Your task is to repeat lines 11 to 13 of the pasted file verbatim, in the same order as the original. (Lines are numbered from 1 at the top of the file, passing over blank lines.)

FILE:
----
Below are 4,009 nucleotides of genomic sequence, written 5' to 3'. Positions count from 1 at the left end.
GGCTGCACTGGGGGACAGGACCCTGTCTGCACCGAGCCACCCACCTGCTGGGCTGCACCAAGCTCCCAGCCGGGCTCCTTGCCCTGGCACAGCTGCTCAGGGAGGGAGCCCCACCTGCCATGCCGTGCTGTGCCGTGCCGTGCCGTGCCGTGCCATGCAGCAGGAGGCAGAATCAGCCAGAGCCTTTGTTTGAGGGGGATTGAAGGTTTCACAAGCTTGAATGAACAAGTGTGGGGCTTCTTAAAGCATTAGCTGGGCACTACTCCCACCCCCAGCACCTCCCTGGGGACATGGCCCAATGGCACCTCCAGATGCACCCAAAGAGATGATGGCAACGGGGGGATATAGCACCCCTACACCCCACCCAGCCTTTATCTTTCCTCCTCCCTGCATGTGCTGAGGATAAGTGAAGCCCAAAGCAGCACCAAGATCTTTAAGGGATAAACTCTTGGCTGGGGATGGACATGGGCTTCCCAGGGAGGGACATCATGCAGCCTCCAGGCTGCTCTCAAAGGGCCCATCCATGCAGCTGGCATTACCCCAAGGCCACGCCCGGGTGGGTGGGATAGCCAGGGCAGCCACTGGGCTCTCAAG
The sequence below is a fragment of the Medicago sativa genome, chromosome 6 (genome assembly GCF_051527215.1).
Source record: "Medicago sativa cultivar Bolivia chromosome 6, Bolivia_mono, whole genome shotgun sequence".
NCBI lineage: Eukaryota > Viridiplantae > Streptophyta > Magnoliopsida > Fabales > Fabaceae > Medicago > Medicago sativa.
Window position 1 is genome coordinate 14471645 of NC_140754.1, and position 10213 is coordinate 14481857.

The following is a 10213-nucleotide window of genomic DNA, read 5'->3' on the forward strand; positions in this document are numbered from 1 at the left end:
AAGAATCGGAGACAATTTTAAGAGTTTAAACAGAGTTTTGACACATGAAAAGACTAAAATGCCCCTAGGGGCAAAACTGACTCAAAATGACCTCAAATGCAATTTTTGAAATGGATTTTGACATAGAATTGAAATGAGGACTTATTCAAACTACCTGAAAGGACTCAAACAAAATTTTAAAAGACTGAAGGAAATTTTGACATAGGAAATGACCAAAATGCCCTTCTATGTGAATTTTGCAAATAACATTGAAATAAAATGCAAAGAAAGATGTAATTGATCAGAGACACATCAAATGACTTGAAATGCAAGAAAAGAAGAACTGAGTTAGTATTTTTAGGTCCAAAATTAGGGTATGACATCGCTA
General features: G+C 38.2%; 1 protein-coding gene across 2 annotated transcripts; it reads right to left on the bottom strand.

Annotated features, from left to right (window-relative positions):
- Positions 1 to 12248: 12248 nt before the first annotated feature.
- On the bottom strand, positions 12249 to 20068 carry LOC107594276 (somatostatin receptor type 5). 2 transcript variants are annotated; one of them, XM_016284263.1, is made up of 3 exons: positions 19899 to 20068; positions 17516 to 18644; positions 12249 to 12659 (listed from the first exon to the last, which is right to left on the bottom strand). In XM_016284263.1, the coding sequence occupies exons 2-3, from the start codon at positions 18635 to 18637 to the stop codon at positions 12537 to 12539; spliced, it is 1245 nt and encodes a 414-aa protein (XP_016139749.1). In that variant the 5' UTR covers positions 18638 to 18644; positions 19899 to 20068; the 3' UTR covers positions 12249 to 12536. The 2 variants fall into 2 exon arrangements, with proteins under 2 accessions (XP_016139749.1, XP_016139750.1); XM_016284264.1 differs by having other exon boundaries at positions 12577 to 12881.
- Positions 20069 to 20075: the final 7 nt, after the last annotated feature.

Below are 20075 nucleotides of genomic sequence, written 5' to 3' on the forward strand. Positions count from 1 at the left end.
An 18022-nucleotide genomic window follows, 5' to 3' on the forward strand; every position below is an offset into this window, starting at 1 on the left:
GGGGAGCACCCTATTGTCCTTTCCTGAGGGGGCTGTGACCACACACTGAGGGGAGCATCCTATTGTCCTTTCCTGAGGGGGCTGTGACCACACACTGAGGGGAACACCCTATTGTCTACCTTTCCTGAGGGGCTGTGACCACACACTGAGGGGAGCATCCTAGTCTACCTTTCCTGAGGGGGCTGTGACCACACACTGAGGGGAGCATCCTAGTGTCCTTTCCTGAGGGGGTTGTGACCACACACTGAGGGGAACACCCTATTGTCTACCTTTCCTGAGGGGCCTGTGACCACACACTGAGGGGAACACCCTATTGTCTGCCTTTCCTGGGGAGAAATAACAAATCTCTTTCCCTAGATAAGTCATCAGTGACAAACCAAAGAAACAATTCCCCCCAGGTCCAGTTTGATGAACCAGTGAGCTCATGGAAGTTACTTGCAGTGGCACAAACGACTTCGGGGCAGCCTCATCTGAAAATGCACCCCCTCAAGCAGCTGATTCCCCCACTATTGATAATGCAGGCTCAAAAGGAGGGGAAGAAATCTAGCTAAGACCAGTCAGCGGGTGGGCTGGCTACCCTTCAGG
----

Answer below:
- Positions 1 to 12248: 12248 nt before the first annotated feature.
- On the bottom strand, positions 12249 to 20068 carry LOC107594276 (somatostatin receptor type 5). 2 transcript variants are annotated; one of them, XM_016284263.1, is made up of 3 exons: positions 19899 to 20068; positions 17516 to 18644; positions 12249 to 12659 (listed from the first exon to the last, which is right to left on the bottom strand). In XM_016284263.1, the coding sequence occupies exons 2-3, from the start codon at positions 18635 to 18637 to the stop codon at positions 12537 to 12539; spliced, it is 1245 nt and encodes a 414-aa protein (XP_016139749.1). In that variant the 5' UTR covers positions 18638 to 18644; positions 19899 to 20068; the 3' UTR covers positions 12249 to 12536. The 2 variants fall into 2 exon arrangements, with proteins under 2 accessions (XP_016139749.1, XP_016139750.1); XM_016284264.1 differs by having other exon boundaries at positions 12577 to 12881.
- Positions 20069 to 20075: the final 7 nt, after the last annotated feature.